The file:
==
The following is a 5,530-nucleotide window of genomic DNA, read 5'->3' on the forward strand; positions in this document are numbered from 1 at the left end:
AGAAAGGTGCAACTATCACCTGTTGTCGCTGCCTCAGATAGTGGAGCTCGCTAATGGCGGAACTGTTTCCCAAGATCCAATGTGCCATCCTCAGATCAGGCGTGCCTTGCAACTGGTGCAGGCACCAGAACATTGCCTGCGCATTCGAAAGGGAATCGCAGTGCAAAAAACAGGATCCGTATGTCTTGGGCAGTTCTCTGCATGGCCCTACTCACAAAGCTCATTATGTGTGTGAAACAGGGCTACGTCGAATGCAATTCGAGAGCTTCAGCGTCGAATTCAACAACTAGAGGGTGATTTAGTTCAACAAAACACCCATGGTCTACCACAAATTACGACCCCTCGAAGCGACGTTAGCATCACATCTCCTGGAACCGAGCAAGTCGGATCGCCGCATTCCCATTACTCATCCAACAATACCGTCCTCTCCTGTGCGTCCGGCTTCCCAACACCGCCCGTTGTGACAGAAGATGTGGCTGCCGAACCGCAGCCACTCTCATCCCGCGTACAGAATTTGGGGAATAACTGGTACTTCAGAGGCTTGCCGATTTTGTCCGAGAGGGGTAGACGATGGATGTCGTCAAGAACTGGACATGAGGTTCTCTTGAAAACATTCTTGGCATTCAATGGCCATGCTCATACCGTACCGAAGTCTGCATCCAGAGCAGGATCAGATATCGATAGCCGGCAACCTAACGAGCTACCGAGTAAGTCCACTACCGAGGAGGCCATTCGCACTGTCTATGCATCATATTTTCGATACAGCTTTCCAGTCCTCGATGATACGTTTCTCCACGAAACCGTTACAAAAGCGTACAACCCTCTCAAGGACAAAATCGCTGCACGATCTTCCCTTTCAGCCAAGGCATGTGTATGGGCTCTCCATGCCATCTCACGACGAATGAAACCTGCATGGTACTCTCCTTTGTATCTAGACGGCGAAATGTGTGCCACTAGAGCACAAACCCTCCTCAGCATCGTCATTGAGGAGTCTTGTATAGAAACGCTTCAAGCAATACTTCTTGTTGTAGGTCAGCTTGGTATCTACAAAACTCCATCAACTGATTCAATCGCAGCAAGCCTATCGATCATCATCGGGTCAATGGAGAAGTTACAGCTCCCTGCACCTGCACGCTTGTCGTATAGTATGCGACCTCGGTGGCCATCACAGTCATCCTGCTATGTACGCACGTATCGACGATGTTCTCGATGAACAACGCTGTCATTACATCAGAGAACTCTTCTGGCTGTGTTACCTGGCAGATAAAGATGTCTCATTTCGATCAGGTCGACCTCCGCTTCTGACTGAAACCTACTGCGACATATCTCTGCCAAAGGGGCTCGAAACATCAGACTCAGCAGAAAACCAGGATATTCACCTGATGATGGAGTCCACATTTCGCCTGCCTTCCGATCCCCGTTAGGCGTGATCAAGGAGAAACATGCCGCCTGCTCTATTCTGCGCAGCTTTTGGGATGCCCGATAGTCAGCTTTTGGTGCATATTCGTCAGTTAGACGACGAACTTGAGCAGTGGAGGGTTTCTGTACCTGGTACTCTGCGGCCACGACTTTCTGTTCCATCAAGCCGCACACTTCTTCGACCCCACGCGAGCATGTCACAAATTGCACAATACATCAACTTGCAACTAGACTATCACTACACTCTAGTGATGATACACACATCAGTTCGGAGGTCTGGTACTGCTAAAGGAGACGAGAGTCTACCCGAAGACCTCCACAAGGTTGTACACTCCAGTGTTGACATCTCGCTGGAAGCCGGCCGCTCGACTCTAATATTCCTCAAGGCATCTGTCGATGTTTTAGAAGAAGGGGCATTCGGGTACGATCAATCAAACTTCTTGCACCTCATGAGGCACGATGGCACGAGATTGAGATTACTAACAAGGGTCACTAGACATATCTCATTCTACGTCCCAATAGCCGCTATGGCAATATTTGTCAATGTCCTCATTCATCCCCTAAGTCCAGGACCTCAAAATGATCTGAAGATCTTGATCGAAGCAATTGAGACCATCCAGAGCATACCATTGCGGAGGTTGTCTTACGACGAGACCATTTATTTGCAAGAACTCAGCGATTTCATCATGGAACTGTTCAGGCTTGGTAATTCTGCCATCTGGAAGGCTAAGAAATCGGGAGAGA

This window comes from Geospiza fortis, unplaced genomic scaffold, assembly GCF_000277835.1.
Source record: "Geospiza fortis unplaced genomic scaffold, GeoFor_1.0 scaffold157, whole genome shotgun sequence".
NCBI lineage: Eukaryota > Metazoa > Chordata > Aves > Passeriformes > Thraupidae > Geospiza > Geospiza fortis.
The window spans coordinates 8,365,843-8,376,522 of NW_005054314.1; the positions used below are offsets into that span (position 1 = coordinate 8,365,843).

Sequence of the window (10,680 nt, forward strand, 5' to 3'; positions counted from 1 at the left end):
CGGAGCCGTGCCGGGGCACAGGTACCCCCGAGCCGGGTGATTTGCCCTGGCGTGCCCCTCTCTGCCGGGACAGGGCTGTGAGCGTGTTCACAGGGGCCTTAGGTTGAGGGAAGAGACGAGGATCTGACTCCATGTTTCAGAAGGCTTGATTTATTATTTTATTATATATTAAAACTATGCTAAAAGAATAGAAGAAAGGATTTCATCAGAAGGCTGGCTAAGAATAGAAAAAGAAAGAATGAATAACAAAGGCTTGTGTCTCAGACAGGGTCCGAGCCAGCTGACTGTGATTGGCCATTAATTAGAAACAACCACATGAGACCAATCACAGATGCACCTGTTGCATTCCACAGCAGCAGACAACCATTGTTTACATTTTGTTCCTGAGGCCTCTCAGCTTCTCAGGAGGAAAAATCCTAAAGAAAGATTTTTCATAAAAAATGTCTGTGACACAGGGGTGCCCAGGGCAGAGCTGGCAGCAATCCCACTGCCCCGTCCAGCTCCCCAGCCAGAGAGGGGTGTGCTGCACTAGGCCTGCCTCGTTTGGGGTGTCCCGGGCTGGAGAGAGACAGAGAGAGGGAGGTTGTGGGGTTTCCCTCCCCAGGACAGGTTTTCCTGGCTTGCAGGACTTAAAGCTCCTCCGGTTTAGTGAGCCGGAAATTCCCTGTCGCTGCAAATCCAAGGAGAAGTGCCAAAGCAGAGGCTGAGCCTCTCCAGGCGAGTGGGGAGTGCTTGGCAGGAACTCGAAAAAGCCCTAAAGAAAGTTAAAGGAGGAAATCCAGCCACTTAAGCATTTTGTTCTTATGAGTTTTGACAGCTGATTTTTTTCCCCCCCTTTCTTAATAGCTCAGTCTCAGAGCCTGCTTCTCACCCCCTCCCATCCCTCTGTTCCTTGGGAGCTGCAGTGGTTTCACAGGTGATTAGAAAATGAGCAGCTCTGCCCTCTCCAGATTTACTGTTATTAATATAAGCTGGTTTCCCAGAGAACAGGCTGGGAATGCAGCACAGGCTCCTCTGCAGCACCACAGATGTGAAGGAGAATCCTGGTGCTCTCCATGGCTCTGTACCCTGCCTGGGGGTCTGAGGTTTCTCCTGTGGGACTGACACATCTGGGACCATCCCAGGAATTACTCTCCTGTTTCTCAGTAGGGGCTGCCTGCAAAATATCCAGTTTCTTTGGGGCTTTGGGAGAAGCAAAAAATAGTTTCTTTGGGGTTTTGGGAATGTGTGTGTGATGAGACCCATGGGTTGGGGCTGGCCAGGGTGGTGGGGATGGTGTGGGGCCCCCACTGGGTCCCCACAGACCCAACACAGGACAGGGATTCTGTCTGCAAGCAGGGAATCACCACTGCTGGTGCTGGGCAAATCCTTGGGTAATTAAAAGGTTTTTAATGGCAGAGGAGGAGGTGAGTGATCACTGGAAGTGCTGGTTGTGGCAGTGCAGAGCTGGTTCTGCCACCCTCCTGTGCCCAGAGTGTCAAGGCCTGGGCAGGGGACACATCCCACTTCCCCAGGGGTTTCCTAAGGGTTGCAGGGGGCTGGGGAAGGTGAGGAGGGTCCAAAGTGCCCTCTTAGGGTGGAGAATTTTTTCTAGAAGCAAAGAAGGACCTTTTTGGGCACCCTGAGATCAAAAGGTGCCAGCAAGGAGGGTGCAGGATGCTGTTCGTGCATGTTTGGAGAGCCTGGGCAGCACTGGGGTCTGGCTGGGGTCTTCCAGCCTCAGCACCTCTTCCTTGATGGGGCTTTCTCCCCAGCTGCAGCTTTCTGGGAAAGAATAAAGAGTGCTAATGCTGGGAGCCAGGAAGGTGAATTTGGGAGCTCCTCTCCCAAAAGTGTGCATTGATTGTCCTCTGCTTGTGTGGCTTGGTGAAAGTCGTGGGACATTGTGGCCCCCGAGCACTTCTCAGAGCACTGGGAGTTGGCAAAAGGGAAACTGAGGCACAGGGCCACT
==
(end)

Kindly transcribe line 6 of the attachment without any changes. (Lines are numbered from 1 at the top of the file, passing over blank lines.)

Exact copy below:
The window spans coordinates 8,365,843-8,376,522 of NW_005054314.1; the positions used below are offsets into that span (position 1 = coordinate 8,365,843).